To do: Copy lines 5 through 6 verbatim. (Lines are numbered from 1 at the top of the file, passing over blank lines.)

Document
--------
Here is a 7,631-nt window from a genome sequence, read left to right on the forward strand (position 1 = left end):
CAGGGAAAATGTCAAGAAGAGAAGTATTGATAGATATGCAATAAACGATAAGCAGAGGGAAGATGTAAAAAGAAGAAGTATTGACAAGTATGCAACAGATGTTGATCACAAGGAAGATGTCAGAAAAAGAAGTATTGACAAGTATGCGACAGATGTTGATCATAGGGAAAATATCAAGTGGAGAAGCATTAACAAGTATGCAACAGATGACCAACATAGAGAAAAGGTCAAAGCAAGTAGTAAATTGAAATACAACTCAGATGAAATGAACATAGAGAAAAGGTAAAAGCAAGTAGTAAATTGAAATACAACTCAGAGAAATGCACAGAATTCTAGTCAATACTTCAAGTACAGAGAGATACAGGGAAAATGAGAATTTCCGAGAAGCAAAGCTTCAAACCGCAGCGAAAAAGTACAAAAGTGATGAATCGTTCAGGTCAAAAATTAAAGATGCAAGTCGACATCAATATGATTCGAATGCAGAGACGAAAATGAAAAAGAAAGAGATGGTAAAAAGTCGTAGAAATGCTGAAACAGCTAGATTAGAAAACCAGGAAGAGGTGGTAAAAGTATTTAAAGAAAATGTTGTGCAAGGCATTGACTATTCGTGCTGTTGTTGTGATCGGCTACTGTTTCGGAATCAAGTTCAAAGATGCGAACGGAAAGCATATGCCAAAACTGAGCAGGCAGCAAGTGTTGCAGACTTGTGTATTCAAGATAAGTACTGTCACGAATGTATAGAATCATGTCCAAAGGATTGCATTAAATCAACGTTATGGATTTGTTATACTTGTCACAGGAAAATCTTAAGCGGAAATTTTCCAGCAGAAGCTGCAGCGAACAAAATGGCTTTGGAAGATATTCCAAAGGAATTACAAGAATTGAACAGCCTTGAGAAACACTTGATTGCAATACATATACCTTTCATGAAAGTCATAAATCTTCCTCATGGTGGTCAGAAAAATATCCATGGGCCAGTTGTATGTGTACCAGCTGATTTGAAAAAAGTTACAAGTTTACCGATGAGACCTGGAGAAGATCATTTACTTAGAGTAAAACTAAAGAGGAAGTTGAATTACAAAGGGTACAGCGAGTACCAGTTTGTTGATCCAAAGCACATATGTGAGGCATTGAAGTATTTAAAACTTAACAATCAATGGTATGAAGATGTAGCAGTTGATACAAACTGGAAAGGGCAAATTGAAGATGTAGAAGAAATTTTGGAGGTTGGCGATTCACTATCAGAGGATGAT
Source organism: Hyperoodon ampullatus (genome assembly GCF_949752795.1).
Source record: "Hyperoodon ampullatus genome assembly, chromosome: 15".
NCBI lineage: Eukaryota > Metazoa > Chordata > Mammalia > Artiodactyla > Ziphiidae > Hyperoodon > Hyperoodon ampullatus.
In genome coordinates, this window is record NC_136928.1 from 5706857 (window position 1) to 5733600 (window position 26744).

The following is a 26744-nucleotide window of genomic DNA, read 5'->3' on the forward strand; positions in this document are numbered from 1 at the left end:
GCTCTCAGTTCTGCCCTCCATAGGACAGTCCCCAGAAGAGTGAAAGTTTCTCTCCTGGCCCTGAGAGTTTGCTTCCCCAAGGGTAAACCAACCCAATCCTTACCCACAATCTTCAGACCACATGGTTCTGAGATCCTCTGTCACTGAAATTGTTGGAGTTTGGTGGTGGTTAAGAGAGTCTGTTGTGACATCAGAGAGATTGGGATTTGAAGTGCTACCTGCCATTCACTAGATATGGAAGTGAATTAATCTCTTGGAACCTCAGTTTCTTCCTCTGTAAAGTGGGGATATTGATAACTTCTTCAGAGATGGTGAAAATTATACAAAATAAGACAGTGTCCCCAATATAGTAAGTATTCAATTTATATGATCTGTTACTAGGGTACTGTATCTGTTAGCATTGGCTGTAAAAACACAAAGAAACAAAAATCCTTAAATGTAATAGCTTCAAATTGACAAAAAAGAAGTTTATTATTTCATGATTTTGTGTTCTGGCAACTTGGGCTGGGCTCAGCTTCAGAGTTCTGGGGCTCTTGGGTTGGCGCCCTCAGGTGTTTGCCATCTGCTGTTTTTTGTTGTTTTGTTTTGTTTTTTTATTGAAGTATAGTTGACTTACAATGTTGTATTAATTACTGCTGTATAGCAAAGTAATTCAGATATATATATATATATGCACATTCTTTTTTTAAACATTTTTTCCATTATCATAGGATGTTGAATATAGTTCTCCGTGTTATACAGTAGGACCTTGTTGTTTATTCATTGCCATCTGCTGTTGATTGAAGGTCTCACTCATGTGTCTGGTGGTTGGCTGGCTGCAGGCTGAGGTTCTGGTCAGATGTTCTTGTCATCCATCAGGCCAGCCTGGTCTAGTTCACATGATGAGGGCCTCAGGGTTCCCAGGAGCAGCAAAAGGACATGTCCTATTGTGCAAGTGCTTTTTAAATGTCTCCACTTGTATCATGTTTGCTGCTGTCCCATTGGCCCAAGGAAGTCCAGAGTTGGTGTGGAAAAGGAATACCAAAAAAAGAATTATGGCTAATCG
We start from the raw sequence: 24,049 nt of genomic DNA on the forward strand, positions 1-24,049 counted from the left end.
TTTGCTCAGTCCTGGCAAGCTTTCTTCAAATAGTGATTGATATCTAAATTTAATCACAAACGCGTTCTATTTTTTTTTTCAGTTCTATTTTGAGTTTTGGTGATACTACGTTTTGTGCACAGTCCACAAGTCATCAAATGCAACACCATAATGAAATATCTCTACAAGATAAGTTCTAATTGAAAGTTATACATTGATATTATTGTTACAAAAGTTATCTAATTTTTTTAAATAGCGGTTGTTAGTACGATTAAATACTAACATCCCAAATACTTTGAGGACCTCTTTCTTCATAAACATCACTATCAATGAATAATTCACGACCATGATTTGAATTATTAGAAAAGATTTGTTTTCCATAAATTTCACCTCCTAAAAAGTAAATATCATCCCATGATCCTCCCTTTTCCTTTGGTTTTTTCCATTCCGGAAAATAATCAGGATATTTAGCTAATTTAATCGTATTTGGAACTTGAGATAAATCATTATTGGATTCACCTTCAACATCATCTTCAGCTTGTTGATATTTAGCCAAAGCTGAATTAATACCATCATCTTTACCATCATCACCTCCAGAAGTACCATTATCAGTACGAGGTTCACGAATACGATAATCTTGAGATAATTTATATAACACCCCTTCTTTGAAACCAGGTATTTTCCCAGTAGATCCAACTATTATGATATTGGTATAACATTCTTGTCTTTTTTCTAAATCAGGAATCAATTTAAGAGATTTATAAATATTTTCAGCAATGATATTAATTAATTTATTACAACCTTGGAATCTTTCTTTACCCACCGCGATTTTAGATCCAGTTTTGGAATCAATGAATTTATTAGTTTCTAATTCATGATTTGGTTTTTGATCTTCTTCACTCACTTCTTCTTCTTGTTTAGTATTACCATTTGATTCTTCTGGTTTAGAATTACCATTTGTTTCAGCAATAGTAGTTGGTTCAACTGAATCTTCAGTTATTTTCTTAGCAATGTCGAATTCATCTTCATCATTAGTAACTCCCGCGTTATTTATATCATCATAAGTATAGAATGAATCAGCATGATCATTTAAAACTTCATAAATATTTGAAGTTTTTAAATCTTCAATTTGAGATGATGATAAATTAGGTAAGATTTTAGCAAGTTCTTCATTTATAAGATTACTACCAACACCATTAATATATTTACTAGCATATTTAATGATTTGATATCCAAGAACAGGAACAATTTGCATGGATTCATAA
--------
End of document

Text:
NCBI lineage: Eukaryota > Metazoa > Chordata > Mammalia > Artiodactyla > Ziphiidae > Hyperoodon > Hyperoodon ampullatus.
In genome coordinates, this window is record NC_136928.1 from 5706857 (window position 1) to 5733600 (window position 26744).